Japanese Plant Discovered to Have New Anti-Aging Compounds, Study Finds

Japanese Plant Discovered to Have New Anti-Aging Compounds, Study Finds

A compound that holds potential for promoting longevity was discovered in Ashitaba plants, which are traditionally used for Japanese medicine.

February 21, 2019
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A compound that holds potential for promoting longevity was discovered in Ashitaba plants, which are traditionally used for Japanese medicine.
Researchers at the Institute of Molecular Biosciences in Graz University, Austria screened 180 compounds representing different subclasses of flavonoids — “plant chemicals” that promote cellular health — and identified one as a promising fountain of youth.
 
The compound, 4,4’-dimethoxychalcone (DMC), is found in the stipes and leaves of Angelica keiskei koidzumi, commonly known by its Japanese name ashitaba or “tomorrow leaf.”
Ashitaba, consumed in both fresh and dried forms, has traditionally been used to treat conditions such as heartburn, high blood pressure, high cholesterol, bowel retention, and food poisoning.
Ashitaba plant. Image via Instagram / yangclu2022
Researchers tested DMC on yeast, worms and fruit flies before moving on to mice and cultured human cells. They confirmed that the compound induces autophagy, a process that removes damaged cells to make way for younger, healthier ones.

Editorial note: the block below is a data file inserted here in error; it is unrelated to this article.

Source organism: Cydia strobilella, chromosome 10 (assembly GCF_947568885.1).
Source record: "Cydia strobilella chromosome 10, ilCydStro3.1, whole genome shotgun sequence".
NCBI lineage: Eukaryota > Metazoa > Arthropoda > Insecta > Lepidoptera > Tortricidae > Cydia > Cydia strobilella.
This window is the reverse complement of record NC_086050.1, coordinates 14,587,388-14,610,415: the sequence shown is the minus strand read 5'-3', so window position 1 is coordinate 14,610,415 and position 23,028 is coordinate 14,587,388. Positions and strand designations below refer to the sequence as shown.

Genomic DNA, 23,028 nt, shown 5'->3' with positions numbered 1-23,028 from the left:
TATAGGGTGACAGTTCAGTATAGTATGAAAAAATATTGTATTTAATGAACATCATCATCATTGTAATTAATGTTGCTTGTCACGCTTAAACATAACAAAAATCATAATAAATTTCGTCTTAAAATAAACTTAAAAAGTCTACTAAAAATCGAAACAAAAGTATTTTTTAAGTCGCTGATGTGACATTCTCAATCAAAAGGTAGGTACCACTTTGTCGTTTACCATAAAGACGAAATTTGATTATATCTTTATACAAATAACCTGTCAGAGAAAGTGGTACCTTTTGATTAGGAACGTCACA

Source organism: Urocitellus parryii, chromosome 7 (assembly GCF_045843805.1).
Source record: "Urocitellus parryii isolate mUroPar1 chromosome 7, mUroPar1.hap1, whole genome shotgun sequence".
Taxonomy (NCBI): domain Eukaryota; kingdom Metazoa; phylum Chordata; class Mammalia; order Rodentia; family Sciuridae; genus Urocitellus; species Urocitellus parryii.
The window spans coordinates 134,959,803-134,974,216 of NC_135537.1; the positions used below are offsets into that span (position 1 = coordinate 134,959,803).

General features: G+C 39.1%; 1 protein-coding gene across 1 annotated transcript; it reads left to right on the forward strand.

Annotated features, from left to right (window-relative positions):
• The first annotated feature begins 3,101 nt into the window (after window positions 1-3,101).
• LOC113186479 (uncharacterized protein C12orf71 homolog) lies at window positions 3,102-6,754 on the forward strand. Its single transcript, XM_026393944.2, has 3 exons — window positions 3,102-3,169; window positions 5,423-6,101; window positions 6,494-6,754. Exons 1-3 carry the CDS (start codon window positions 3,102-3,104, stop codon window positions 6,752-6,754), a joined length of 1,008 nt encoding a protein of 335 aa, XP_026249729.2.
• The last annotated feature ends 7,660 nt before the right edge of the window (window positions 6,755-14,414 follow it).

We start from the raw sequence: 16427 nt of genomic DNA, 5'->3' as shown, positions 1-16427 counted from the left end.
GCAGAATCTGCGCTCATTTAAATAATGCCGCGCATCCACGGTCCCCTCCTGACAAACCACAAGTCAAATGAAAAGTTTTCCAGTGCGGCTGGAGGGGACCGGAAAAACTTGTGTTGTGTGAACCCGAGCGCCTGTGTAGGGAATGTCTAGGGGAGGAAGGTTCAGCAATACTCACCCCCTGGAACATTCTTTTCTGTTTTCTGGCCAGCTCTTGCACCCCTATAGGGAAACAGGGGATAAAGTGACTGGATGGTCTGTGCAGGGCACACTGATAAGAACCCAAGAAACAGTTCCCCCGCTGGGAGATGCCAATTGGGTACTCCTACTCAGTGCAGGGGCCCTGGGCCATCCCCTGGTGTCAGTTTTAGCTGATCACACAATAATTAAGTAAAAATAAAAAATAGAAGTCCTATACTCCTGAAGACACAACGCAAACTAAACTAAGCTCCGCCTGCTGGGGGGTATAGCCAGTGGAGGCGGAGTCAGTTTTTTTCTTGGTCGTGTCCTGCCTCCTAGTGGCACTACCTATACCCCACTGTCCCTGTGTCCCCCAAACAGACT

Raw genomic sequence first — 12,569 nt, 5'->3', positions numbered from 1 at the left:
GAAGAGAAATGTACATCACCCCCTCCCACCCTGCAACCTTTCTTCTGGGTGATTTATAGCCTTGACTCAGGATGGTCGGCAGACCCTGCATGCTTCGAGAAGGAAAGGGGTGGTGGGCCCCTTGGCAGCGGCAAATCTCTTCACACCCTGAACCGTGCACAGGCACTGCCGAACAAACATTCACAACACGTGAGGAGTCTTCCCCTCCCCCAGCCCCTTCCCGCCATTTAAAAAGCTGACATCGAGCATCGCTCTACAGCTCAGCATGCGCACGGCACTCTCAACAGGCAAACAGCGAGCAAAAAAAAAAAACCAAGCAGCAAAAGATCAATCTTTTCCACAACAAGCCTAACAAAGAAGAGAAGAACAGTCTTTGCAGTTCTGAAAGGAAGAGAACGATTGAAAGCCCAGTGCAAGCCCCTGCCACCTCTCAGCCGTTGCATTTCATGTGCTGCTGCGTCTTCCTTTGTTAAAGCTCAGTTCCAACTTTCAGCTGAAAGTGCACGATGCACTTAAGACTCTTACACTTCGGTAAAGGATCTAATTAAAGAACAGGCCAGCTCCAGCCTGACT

“This is a cleansing and recycling process,” co-author Frank Madeo told AFP. “[It removes] superfluous material, especially cellular garbage like aggregated proteins.”
Image via Instagram / hitomiooyaji
As seen in the study, DMC prolonged the median lifespan of worms and fruit flies by 20%. It also protected the hearts of mice during reduced blood flow.
In cultured human cells, the compound slowed senescence, a process in which cells stop dividing and start growing, essentially increasing the risk for cancer.
Image via Instagram / kako_of.bff
The study, titled “The flavonoid 4,4′-dimethoxychalcone promotes autophagy-dependent longevity across species,” is published in the journal Nature Communications. Further research is necessary to confirm DMC’s effects on humans.
“The present work establishes the potential of DMC as a pharmacological instrument against ageing and age-related diseases. Future studies must explore whether DMC and/or its chemically defined derivatives can be advantageously used in humans as well,” the authors noted.
Featured image via Instagram / hiromiyuecun
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      Carl Samson

      Carl Samson
      is a Senior Editor for NextShark

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